Twitter set out fresh details of its share sale on Thursday, valuing itself at $11bn. In a regulatory filing, Twitter set a range of $17 to $20 for the shares it will sell in the initial public offering (IPO). The sale is expected to raise up to $1.6bn and looks set for 6 November.
Twitter's share sale is the most hotly-anticipated tech company IPO since Facebook's, last May. That IPO proved a disaster – it has taken Facebook close to a year for its share price to pass the $38 it originally sold for.
Twitter's $11bn valuation is far below Facebook's $81.2bn. Facebook sold 421 million shares at its IPO, making it one of the largest tech share sales ever. It is now valued at $127bn.
Twitter is planning on selling 70m shares, although this number is likely to increase if investors show appetite for the company during its "roadshow".
The sale price is lower than the $15bn some analysts had been expecting. Twitter valued itself at $20.62 a share in September. The price cut comes after the company warned that its growth could slow.
Twitter may still revise the price upwards – as Facebook did – and it will not have to set a final price for the sale until the night before it begins trading. But no matter what the final price, the sale will still be a bonanza for some of Silicon Valley's biggest names.
The Twitter co-founder Jack Dorsey looks set to add between $300m and $450m to his fortune. Dorsey holds a reported 3% stake in the company. Other notable backers include Amazon founder Jeff Bezos and the Netscape co-founder Marc Andreessen.
Earlier this month, Twitter announced it had nearly 232m monthly active users in the third quarter, a 39% increase over last year. Three-quarters of those users accessed Twitter via mobile devices, and mobile ads brought in 70% of its total advertising revenue. Mobile ad growth is seen as key by investors.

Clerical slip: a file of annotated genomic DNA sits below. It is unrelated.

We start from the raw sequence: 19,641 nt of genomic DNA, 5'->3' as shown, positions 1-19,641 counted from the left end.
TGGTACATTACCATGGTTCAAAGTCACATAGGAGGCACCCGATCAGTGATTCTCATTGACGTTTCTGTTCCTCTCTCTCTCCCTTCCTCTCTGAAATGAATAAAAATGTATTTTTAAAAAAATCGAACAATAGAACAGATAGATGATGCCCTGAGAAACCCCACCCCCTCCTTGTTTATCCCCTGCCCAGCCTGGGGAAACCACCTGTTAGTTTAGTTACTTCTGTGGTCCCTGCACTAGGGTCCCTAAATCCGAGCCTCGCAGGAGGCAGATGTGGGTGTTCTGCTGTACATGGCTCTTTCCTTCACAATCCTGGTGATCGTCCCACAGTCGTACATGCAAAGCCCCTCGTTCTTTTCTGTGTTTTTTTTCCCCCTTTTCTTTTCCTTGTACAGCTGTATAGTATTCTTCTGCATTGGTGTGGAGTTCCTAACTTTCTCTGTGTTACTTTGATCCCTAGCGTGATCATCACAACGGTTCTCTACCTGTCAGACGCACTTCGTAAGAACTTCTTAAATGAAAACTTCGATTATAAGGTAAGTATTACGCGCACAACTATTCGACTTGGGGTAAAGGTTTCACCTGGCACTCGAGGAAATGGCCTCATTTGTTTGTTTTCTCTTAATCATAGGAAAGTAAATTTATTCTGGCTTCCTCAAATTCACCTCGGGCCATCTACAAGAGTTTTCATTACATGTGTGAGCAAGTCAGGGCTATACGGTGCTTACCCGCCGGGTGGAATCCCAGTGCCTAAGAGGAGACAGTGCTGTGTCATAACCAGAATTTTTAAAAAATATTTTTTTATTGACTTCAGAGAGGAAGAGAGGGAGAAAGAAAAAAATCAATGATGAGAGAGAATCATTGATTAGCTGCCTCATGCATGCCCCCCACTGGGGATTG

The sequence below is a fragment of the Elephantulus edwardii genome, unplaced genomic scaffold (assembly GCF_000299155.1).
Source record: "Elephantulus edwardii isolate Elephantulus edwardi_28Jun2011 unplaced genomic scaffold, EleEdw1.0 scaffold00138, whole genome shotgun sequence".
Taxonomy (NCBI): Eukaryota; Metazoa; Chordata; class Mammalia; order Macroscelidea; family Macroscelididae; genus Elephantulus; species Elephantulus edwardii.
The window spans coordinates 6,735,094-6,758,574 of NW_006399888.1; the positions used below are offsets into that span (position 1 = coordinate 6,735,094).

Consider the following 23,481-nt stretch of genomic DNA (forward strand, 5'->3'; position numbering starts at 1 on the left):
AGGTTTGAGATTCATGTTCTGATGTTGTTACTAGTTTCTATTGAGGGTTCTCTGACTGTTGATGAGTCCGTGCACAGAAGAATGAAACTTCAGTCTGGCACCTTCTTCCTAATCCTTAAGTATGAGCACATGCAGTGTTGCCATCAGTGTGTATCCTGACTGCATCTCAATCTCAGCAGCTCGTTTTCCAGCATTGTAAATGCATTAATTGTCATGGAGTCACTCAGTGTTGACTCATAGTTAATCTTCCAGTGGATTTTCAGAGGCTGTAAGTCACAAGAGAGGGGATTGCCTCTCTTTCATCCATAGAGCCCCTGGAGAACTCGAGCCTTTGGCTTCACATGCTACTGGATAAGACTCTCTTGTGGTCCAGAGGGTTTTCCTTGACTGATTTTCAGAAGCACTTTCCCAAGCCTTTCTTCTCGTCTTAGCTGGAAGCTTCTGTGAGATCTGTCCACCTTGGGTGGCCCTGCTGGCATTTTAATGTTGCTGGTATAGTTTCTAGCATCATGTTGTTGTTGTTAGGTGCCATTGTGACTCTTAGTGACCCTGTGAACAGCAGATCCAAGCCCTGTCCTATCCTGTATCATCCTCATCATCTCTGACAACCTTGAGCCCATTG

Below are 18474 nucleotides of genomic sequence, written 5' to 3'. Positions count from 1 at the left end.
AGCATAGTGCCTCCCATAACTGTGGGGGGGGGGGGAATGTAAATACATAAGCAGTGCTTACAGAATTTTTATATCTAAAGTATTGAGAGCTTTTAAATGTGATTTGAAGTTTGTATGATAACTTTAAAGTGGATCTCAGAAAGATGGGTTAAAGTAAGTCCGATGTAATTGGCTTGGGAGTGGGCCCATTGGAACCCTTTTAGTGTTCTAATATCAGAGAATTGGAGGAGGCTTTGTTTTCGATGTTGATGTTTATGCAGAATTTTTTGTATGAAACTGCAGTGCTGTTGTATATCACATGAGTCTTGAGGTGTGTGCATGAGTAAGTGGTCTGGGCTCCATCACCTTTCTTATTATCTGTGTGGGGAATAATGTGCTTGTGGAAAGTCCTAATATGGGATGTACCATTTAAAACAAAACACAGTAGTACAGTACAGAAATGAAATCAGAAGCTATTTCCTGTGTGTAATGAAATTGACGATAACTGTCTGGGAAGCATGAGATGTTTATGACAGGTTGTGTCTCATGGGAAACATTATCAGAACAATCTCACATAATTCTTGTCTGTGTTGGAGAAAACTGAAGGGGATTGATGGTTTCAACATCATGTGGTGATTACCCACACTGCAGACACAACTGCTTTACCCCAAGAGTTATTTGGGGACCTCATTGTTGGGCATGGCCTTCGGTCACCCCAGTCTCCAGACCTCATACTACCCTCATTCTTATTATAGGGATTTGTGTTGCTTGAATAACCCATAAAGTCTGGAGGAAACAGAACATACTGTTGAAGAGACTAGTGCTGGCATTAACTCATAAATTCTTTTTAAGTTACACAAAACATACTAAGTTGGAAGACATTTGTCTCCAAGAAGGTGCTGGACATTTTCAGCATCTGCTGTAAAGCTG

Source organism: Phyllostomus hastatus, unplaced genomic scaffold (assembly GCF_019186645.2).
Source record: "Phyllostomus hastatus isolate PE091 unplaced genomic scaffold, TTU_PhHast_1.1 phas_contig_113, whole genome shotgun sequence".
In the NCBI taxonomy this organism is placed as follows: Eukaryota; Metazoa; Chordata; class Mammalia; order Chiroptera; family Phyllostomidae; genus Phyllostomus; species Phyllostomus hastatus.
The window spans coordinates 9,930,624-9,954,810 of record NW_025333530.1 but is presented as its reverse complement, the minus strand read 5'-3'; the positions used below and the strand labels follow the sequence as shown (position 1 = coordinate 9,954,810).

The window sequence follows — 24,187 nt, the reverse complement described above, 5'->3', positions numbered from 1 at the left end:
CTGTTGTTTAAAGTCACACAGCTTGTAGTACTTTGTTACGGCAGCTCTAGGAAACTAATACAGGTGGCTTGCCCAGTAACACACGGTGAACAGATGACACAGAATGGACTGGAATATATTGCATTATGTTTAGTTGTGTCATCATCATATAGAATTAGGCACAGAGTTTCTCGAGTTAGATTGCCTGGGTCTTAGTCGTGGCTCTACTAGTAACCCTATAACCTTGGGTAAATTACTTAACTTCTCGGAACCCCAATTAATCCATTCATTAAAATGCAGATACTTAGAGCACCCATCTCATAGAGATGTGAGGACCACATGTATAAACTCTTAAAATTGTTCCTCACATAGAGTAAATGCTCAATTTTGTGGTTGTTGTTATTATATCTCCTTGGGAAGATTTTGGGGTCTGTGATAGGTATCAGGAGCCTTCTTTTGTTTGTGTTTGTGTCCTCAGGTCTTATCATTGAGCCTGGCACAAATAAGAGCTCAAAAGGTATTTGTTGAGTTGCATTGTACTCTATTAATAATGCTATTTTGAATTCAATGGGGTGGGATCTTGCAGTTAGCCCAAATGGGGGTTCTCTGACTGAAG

However, Twitter is not profitable, and has been spending massively in order to keep ahead of competitors. In its first public financial statement, Twitter announced it had tripled its income in 2012 to $316.9m, but still lost $79.4m.
The company has been beefing up its advertising offer and recently bought MoPub, a company that manages mobile ad sales, for $300m. It is also hiring to reinforce its news content – the site has established itself as a prime source for breaking news. On Thursday Vivian Schiller, NBC News senior vice-president and chief digital officer, announced she would be joining Twitter as head of news.
The Twitter news came as a veteran tech giant, Microsoft, comfortably beat analysts' expectations. For the quarter ending 30 September, Microsoft reported a profit of $5.24bn, up from $4.47bn or 53¢ a share a year earlier.
Microsoft is looking for a new chief executive officer, after announcing the retirement of longtime boss Steve Ballmer. Analysts have worried about the shrinking number of personal computer sales. Revenue from products sold to consumers grew 4.2%, but software and other services sold to corporations – an area known as enterprise – revenues rose by 9.8%.
"Our devices and services transformation is progressing," Ballmer said in a statement. "We saw strong focus across our teams, generating record first-quarter revenue even as we navigate a fundamental business transition."
The company made no comment on who is to replace Ballmer. Shares rose 6% in after-hours trading on the strong results.
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